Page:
“With COVID-19, people are increasingly using online platforms to stay connected and voice their opinions. There has also been a trend of certain professionals like musicians, gym instructors, and small businesses hosting live shows on these platforms to sustain their careers.”
Imagine that you’re a musician who wants to host a virtual live show to bring in some extra money.
While you would have several options available to you for hosting event, your decision will likely come down to which platform provides you with the most positive user experience.
The following video is a very interesting example of UX in action.
It was found that Zoom and its built-in features were not well-suited to this artist’s style of music. After such an experience, do you think the artist will continue to use that platform in the future?
There is a significant opportunity for different platforms to cater their services to specific groups of professionals.
This is just a small example of the overwhelming importance of UX right now, when the internet is the primary means of communication and entertainment for so many.
Leading UX brands
While we’re on the topic of effective UX and how it can be achieved, let’s also take a look at brands that Dasgupta feels are helping to lead the way in terms of elegant UX.
“I really like Instagram and Airbnb’s interface. Airbnb, in particular, is known to introduce new design patterns and has a very talented group of designers.”
If you spend even just a few minutes on either of these platforms, it will be easy to see why Dasgupta views them so highly.
The most important information is displayed prominently. Images are used to great effect. The buttons are utterly clickable and the load times are insignificant.
It’s important to note that both brands are extremely popular at the moment, and having such large user bases no doubt helps the design teams to refine their respective UX.
Another achievement that both Instagram and Airbnb have earned is the degree to which each site translates effectively to mobile app form.
Many brands struggle to create mobile versions of their platforms that are just as convenient to use as the browser version, but in these two cases, the mobile versions are not only seamless but, at times, more appealing than the browser equivalents.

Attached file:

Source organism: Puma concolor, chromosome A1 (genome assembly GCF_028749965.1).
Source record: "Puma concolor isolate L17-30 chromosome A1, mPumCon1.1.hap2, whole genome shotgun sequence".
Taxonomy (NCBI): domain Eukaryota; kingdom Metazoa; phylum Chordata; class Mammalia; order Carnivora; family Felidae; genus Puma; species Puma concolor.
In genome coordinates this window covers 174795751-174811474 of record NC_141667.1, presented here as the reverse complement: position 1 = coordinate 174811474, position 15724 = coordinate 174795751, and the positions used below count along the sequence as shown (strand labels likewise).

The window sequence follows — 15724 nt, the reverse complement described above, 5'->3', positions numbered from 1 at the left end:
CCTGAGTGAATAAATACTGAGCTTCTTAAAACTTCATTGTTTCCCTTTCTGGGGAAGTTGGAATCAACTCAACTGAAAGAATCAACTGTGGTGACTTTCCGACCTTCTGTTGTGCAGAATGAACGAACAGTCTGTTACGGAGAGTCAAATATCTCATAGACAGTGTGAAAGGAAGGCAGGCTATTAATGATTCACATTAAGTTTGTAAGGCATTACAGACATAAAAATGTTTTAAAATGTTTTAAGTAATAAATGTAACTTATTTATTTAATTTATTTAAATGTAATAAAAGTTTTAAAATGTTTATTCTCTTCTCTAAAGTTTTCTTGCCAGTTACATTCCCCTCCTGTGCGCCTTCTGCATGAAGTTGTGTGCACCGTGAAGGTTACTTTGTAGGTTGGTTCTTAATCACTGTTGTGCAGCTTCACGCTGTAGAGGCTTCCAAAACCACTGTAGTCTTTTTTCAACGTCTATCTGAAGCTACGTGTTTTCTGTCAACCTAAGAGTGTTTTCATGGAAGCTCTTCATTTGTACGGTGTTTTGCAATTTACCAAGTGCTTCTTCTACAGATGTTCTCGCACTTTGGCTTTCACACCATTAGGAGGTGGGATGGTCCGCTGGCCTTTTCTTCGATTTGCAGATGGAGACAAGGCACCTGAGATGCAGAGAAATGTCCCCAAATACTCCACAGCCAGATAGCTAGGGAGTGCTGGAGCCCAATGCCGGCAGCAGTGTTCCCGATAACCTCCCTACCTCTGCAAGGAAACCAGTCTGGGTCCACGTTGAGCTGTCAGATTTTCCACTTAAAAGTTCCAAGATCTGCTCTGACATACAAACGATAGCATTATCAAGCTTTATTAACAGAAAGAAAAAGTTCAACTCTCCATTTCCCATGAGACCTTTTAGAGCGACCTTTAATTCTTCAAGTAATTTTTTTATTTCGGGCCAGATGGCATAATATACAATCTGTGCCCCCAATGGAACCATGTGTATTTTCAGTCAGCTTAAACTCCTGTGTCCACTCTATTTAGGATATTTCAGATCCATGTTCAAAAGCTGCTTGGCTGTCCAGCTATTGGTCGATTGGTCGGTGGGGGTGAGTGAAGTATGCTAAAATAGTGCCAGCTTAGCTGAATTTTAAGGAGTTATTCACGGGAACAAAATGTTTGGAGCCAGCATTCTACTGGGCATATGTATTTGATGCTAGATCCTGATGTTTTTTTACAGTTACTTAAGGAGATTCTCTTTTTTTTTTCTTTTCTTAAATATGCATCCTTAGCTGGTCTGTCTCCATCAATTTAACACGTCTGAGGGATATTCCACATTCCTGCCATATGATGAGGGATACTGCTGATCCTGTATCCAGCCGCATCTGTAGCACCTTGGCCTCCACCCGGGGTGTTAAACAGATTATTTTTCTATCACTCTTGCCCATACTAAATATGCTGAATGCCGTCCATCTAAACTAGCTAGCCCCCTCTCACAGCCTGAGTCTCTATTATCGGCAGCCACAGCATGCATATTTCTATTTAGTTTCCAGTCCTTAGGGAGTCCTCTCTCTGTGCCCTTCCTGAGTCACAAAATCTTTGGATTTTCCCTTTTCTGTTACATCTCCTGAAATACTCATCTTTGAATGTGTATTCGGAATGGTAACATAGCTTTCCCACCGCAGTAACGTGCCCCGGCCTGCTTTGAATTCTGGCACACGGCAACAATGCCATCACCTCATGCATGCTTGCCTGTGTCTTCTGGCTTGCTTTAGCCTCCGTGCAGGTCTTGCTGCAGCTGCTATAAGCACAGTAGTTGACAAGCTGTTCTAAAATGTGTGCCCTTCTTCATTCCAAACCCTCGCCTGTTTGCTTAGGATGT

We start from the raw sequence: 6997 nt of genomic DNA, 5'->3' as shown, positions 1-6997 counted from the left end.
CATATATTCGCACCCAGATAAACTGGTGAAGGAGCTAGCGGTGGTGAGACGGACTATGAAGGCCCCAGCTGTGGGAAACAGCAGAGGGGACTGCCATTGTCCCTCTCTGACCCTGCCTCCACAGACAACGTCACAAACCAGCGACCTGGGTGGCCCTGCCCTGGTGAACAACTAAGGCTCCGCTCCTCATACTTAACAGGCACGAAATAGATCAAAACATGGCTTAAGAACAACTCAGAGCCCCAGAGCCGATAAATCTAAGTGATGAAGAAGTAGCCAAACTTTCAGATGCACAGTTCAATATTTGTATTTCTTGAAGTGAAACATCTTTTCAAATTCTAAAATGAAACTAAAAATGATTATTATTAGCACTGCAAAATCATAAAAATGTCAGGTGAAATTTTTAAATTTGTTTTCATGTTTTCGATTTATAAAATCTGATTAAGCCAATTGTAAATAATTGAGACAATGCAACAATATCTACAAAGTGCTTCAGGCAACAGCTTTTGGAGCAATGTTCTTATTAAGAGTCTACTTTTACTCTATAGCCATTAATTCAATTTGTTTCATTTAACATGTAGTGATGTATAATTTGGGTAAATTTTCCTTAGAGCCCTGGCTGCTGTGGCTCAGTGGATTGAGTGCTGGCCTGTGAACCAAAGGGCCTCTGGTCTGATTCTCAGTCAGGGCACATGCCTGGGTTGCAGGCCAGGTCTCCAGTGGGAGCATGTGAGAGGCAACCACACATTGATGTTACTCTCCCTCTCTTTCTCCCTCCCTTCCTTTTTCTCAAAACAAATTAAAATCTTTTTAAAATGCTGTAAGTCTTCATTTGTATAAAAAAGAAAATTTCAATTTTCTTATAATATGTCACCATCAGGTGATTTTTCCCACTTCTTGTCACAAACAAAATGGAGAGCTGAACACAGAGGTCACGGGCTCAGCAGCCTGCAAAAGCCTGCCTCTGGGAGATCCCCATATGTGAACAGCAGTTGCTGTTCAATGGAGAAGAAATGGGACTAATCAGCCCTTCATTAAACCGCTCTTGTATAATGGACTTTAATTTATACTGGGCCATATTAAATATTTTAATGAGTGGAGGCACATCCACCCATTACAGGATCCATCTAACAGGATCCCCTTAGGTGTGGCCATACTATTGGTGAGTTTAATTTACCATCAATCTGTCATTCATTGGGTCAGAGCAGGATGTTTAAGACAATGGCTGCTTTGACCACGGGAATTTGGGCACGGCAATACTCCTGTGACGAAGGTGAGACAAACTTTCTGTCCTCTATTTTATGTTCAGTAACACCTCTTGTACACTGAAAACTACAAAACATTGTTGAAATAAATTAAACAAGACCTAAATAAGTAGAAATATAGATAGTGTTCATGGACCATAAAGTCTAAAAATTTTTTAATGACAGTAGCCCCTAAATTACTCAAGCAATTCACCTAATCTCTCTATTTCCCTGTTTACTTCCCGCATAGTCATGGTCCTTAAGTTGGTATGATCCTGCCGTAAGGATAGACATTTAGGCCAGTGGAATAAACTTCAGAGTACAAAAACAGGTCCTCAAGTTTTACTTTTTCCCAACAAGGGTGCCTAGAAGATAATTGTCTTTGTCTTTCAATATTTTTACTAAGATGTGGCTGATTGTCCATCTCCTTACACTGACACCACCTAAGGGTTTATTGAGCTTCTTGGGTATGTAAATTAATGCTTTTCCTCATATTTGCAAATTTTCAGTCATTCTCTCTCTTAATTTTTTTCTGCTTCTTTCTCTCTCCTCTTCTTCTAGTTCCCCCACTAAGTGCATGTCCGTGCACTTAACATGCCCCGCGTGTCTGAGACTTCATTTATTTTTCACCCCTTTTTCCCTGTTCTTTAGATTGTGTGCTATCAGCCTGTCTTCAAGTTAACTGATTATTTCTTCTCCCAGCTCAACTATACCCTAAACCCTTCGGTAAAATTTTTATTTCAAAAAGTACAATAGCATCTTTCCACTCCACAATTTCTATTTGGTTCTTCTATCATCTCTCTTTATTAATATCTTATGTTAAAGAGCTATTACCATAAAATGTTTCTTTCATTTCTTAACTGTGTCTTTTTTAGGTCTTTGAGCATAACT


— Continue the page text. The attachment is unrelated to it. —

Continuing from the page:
This is much easier said than done, but given the information Dasgupta shared with us, we can be confident that, behind any successful UX, there is a large and dedicated team of highly-skilled professionals who can never stop making changes and improvements.
UX Designers and Researchers need to have perfectionist personalities to be successful. Even when satisfied with their work, they are still eager to start working on the next set of updates.
When UI and the subsequent UX remain static for too long, users may lose interest in the platform or might even feel that the company in question doesn’t care to put more time into it. Those feelings can quickly lead to a waning user base.
Messages to all
Before we close out this brief look at the wide world of UX, Dasgupta shared a few messages that she wants the general public to understand about the nature of UX and the professionals who make it happen.
“I feel that people in general should be aware of the research component of UX. They should also understand that UI is not the same as UX. UI and UX work together, but they have their own processes and requirements.”
Understanding these differences is of course important for the average user and can lead to a new form of appreciation for the online platforms that they use every day, but it can also be very important for professionals in the tech sector who don’t work directly in UI and UX.
With a better understanding of what it takes to fine-tune UX for a specific platform, other tech professionals can create accurate expectations for UX and for how quickly changes can be made to a current product.
Understanding the importance of UX research, specifically, can inform intelligent and strategic decision making that will benefit both the brand itself as well as its users.
Sadly, UX tends to go unnoticed and underappreciated, both among certain tech professionals and general users.
Under these conditions, it’s more likely for someone to become upset with the current UX of a particular product without knowing that changes can indeed be made to overcome the problem.
We hope that our conversation with Dasgupta and the information we’ve communicated has altered your view of UX in some way, leading to a more accurate vision of the work itself and how quickly things can be changed to suit different needs.
The next time you notice a major UX change to one of your favorite services, ask yourself how those changes alter your experience and why the changes were made. Maybe next time you meet a UX researcher, you can let them know that their work is appreciated!